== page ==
Looking ahead to Test cricket championship and 50-over World Cup

Saturday, July 21, 2018

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Two months ago the Sandals-sponsored West Indies cricket team would have been satisfied with a 1-1 series draw against Sri Lanka and a 2-0 sweep of Bangladesh in the five-Test home series.

As it turned out, West Indies Captain Mr Jason Holder and his men are probably kicking themselves that they let the opportunity slip to beat sixth-ranked Sri Lanka in that three-Test series.

After trouncing Sri Lanka in the first Test in Port of Spain, the home side dropped catches and were also guilty on several occasions of overstepping the bowling crease (no balls) with deliveries which otherwise would have been wicket-taking efforts. Those unforced errors as well as weak second innings batting meant the West Indies had to settle for a draw in the second Test in St Lucia and ended up losing the final Test in Barbados by four wickets.

Execution was by no means perfect against Bangladesh but there was improvement, especially in terms of catching. In the end, West Indies were very convincing winners over Bangladesh in Antigua and Jamaica, displacing the Asians at number eight in the increasingly important ICC Test rankings.

Without doubt the West Indies will continue to be viewed as minnows at home and abroad. However, there could also be no doubt that West Indian fast bowling in the just ended home series was of a very high standard. Upcoming opponents in the Test match format, including India in that country later this year, will have taken careful note.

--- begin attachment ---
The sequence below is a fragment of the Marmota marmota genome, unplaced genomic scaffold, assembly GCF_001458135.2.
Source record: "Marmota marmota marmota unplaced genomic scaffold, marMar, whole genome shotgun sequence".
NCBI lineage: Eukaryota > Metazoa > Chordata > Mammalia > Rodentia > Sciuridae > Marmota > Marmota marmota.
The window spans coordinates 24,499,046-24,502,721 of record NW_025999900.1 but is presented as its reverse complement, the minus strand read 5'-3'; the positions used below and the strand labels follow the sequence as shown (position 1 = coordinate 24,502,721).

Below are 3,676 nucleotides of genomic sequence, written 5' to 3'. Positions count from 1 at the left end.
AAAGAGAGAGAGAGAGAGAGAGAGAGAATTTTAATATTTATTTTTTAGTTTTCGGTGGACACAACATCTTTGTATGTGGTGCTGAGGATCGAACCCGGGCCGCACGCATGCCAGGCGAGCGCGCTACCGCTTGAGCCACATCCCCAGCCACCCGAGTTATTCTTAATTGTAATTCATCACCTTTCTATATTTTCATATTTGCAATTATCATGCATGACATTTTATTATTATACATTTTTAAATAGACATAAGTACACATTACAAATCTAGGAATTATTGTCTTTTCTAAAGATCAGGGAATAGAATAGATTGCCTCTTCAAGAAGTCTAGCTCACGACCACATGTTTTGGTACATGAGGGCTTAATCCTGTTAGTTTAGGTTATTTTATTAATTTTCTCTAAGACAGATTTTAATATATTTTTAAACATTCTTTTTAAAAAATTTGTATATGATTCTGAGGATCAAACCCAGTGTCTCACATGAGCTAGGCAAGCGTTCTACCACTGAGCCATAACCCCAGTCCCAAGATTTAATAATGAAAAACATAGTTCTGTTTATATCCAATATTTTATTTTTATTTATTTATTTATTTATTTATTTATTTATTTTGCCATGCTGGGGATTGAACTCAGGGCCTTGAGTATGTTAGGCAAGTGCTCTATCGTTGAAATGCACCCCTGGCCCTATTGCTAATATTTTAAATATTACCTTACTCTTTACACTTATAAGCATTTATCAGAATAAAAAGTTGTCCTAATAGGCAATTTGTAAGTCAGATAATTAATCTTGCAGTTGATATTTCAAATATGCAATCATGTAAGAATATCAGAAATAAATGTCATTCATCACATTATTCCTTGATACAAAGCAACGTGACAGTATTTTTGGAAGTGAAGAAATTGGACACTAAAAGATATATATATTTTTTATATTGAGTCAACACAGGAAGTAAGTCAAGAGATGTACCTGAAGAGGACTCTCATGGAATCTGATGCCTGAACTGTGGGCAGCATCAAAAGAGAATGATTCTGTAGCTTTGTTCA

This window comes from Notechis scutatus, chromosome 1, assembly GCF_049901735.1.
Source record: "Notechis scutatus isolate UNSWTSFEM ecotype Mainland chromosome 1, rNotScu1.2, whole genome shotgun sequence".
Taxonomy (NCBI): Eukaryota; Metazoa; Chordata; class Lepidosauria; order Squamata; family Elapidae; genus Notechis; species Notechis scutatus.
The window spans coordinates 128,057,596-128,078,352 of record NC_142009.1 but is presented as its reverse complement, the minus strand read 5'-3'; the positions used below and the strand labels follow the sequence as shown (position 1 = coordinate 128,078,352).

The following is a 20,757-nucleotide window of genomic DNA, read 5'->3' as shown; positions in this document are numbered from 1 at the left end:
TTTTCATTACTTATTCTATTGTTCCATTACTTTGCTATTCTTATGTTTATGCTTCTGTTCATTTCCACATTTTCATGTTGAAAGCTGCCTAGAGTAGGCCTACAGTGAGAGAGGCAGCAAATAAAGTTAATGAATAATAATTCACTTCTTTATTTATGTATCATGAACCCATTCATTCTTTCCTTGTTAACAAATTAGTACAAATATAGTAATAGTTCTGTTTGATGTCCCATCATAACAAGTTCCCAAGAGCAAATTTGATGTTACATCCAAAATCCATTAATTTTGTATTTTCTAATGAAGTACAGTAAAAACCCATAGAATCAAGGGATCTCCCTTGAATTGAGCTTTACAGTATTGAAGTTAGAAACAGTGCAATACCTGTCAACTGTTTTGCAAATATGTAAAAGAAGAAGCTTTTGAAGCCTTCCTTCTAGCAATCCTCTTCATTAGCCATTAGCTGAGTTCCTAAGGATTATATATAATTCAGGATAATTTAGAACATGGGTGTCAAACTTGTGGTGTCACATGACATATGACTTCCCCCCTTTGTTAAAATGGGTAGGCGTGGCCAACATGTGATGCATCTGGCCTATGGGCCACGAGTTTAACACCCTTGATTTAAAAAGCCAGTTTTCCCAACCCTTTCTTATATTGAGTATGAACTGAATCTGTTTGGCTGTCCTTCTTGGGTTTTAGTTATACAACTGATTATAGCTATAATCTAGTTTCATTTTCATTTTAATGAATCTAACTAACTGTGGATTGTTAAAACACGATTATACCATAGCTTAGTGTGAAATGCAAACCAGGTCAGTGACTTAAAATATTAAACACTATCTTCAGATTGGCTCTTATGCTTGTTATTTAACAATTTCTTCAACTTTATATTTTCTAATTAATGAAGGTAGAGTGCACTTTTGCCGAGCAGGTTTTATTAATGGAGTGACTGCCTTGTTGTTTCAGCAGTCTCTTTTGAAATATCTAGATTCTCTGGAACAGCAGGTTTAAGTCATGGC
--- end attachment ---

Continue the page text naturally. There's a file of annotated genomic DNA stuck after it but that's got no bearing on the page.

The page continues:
Of course, the top nine Test-playing nations including the West Indies are eyeing the new ICC Test Championship, which begins next year and extends to 2021.

The planned league is driven by television-dominated commercial realities and it's widely expected that the top four cricketing powers, India, Australia, South Africa and England, will be contesting the spoils — good reason for others to be especially motivated to upset the dollhouse.

Then of course there is the ICC 50-over World Cup in England next year. Readers will recall that West Indies stocks had fallen so low, that the team had to qualify ahead of lesser ranked countries in a tournament in Zimbabwe earlier this year.

Preparation for the World Cup resumes tomorrow (Sunday) with West Indies facing Bangladesh at Providence, Guyana in the first of two One-Day Internationals in that South American country. A third ODI will be played in St Kitts.

After those 50-over games, West Indies and Bangladesh will also face off in a T20 series in St Kitts and Florida.

But for now, Caribbean cricket watchers will be more focused on the ODIs with an eye to performances that could influence selection for the World Cup next year. Inevitably, the microscope will be on Mr Chris Gayle, who has been a champion batsman for the West Indies in limited overs' cricket for the better part of 20 years.

Now 38 years old, Mr Gayle of late has not shown the same consistency of yesteryear. Has time taken its toll? Or does he still have what it takes to make a difference for the West Indies' cause? What we all know for sure is that Mr Gayle will be redoubling his efforts – against Bangladesh and all other opposition in the months ahead – to prove the sceptics wrong.

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